This is unhealthy because absolute perfection is only an ideal fantasy. My concept of perfection may be the polar opposite of your ideal concept of perfection and vice versa. Right away, these states of mind create the groundwork for friction and disharmony.

Let’s just imagine, for the sake of argument, that by some stroke of luck and enlightened thinking, that I discover the foolproof, most ideal way to live. That perfect life could theoretically be mine simply by pushing the “yes” button. Would I choose to push it? At this stage of my life, I’m not really certain whether or not I’d push it.

Life would be more convenient if I pushed the button, but there would be something lacking about perfection–something basically human. In other words, if I could choose the perfect life, would I choose to do so, or would I choose the life I have right now?

Right now, this instant, I’m leaning towards not pushing the “yes” button. The life I’m living now is a reasonable balance between failures, stupid boo boos and some successes thrown in for good measure. Overall, I live a reasonably happy life. I don’t desire an easy life, but I do want to continue living an easy-going life. I like to have a few surprises and some challenges.

Neither the life of the storm-chaser, nor the life of the idealistic believer appeal to me. I’ve looked for perfection and evaluated ideals throughout my life. I’ve traveled paths to get to places I wanted and some paths that lead to nowhere. To paraphrase an old proverb, “Life is about the journey, not the destination.” I believe life is not only about where I’ve been and where I hope to be. I prefer to live how I am right now.

I’ve come to realize that the perfect life would imply the end of art, literature, poetry, and music because our arts spring from our imperfections and our yearnings. The greatest art comes about from our striving for perfection, not the attainment of it. So, in the real world, the perfect life would remain a variable ideal.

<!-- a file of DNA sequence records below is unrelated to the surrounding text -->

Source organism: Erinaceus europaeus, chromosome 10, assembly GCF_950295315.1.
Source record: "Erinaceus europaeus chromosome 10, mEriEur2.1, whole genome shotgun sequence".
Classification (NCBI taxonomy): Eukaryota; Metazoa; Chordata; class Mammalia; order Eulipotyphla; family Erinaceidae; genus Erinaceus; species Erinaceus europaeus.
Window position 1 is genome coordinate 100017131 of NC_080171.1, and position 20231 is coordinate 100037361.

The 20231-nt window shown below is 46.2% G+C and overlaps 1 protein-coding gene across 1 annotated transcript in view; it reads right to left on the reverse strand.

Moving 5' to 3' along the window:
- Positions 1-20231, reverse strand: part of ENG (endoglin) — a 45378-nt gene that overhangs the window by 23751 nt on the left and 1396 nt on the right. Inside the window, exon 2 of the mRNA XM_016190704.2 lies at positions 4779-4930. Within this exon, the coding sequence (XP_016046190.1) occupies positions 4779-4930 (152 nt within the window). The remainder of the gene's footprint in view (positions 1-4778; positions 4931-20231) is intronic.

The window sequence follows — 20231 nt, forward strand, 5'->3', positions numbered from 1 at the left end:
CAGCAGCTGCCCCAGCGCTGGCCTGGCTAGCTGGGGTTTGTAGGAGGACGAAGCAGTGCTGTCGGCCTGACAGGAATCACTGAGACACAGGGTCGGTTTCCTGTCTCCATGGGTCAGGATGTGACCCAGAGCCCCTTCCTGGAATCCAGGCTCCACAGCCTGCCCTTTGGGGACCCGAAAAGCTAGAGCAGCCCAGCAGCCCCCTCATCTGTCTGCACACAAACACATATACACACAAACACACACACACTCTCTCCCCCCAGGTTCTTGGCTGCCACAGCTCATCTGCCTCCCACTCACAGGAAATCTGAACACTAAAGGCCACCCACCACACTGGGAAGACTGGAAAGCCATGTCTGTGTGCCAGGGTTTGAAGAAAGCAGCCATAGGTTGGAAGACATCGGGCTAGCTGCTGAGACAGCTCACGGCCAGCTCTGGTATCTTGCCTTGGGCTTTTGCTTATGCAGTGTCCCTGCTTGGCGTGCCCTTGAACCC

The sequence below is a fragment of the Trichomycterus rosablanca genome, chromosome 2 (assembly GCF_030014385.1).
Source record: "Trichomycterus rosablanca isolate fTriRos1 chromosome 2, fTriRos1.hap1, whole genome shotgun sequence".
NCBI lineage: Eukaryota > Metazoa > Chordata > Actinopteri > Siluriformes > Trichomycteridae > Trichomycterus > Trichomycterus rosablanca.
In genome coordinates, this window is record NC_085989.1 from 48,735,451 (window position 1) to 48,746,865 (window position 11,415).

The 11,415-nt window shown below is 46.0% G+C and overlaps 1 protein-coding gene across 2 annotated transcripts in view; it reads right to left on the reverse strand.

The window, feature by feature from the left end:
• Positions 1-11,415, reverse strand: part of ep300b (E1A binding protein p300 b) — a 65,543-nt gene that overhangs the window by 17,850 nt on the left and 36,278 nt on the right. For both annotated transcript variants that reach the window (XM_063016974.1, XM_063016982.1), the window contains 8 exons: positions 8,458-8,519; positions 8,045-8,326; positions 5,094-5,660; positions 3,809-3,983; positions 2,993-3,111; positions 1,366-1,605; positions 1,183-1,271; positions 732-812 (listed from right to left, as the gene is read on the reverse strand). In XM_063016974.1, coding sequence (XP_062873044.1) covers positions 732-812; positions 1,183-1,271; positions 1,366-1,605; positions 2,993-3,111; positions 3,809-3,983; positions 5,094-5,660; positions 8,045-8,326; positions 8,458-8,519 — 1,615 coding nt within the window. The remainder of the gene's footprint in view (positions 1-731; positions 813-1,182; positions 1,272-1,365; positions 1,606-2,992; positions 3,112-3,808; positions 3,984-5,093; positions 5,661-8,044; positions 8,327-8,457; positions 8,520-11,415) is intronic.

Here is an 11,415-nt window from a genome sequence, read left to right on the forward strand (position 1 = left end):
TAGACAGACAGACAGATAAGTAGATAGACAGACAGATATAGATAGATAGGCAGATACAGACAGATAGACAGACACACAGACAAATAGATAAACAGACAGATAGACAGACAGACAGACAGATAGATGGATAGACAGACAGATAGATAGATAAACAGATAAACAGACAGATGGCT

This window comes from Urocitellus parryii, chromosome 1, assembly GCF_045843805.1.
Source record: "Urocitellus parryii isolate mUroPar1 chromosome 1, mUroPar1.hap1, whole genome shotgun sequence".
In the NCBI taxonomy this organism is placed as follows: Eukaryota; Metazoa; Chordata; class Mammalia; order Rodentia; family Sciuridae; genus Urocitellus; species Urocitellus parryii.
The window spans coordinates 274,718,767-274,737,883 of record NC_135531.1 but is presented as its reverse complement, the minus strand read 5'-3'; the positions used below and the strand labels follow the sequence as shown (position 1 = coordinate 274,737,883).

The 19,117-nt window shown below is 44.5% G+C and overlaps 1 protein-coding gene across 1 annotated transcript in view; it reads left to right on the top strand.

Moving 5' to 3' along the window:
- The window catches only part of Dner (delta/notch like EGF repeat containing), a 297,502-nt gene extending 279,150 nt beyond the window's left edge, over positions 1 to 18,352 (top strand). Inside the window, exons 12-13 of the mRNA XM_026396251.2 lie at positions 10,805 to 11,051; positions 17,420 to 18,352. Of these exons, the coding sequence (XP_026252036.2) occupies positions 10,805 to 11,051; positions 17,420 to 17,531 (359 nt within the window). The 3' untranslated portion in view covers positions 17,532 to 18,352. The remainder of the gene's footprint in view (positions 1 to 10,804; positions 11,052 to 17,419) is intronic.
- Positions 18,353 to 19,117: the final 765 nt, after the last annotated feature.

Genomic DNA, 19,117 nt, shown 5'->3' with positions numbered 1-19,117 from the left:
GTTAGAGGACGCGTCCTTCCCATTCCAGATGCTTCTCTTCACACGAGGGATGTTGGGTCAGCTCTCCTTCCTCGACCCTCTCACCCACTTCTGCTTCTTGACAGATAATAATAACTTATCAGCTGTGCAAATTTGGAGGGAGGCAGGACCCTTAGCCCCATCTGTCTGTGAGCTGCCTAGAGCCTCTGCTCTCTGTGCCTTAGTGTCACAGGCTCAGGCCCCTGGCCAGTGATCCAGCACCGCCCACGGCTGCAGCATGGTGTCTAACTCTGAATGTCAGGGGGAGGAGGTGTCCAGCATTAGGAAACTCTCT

Personally, to answer the question, “Would I really choose the perfect life?” If push comes to shove, I don’t think so. I’m happy to live in this imperfect, hostile Universe, on this spinning, precarious Planet. I accept my fate as an imperfect human being, living an imperfect life, in an imperfect world.

Is there room for improvement? Yes. Such imperfection implies constantly learning and honing the art of living.

The Blue Jay of Happiness quotes actor, comedian, and musician, Bill Bailey. “I think happiness really happens when you least expect it: it’s when you’re not really thinking about it, when you’re not trying to achieve it, when you’re not trying to get the perfect holiday, the perfect life, the perfect body, the perfect existence.” 

About swabby429

An eclectic guy who likes to observe the world around him and comment about those observations.
This entry was posted in Contemplation, Meanderings, philosophy and tagged , , , , , , . Bookmark the permalink.

14 Responses to Would I Really Choose The Perfect Life?

  1. No, lots of lows lately but wouldn’t change it.

  2. Very true. No matter how perfect, the grass is always greener somewhere else.

  3. Very well said. There is no universally-agreed upon perfect life and it simply isn’t achievable.

  4. Nice and interesting share Swabby. Chaos really feed through the veins of some people and turns them on, even at the cost of death, suffering and destruction.😞